“For the red hartebeest I used a Sako A7 in .270 WSM that was also scoped with a 4.5-14 Leupold.  Bullet was 130-grain Nosler Accubond.

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“In June 2012 I hunted again with PH Wiehan Buckholz in the Limpopo Province where I took six head of game. The rifles used were a Winchester Classic SS in .300 Win. Mag. scoped with a 4.5-14 Leupold, and a Ruger in .375 Ruger scoped with a 3-9 Leupold. Bullet used in the .300 was a 180-grain Nosler Accubond.  I recovered two of them from animals, and both had lost about 1/3 of their bullet weight.  Neither exited a blesbok or zebra.

“The bullet used in the .375 Ruger was a 270-grain Barnes TSX that performed dynamically. I shot a Cape buffalo at 70 yards, it ran 30 yards and went down.”

Contact Your Senator To Oppose ATT


Over the past four weeks, the United Nations has been engaged in final negotiations on the terms of an Arms Trade Treaty (ATT). This treaty has the purported goal of reducing the illicit trade in arms. However the ATT is massive in scope, possibly covering every conventional weapon, from battleships and missiles to your common deer hunting rifle and ammunition.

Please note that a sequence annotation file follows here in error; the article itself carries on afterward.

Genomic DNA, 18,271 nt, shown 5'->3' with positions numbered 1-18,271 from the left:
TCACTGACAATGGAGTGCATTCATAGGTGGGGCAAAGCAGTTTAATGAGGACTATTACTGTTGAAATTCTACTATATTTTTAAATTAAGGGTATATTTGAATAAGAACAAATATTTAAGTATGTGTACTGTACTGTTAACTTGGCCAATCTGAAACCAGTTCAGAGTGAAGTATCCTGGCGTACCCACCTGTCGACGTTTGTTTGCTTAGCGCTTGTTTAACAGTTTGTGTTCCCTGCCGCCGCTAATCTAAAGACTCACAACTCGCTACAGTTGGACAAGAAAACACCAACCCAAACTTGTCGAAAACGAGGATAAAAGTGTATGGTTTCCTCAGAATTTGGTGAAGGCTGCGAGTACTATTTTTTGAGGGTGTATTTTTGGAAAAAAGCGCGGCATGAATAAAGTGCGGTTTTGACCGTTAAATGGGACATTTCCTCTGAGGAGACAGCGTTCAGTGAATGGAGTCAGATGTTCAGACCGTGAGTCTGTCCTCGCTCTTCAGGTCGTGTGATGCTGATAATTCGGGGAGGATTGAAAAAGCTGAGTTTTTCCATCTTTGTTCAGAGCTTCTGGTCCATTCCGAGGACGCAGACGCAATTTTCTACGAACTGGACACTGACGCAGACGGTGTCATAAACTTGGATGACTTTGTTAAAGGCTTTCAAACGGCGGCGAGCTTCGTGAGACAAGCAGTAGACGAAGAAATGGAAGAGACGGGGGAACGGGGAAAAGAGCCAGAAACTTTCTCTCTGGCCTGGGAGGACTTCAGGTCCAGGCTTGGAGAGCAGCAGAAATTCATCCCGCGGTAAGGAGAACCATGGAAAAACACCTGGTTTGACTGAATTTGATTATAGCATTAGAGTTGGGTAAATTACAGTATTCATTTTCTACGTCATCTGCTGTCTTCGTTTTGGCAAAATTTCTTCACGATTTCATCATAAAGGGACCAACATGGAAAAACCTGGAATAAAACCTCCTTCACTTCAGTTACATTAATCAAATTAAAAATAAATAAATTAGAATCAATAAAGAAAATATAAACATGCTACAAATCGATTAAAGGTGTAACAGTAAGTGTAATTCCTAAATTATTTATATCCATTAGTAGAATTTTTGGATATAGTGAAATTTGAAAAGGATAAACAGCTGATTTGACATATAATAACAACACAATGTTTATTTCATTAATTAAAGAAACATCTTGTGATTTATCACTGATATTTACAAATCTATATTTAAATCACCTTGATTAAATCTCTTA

The ATT has been in the works for more than a decade, and SCI has continually and consistently monitored its progress to protect hunters from the threats that it could pose. SCI has continually lobbied to exclude hunting firearms and ammunition entirely from the scope of the treaty.

Negotiations have been moving slowly during the months of June and July, however on July 24, 2012, a draft version of the treaty was released and it contains numerous provisions that are extremely dangerous to hunters. Some of the worst provisions of the draft are listed below.

  • The current draft ignores the position of millions of sport shooters worldwide and includes all sporting arms, hunting rifles, and ammunition, instead of excluding this legal trade from the scope of the ATT. Sadly, the current United States administration has stated their support for the inclusion of sporting arms in the scope of the treaty.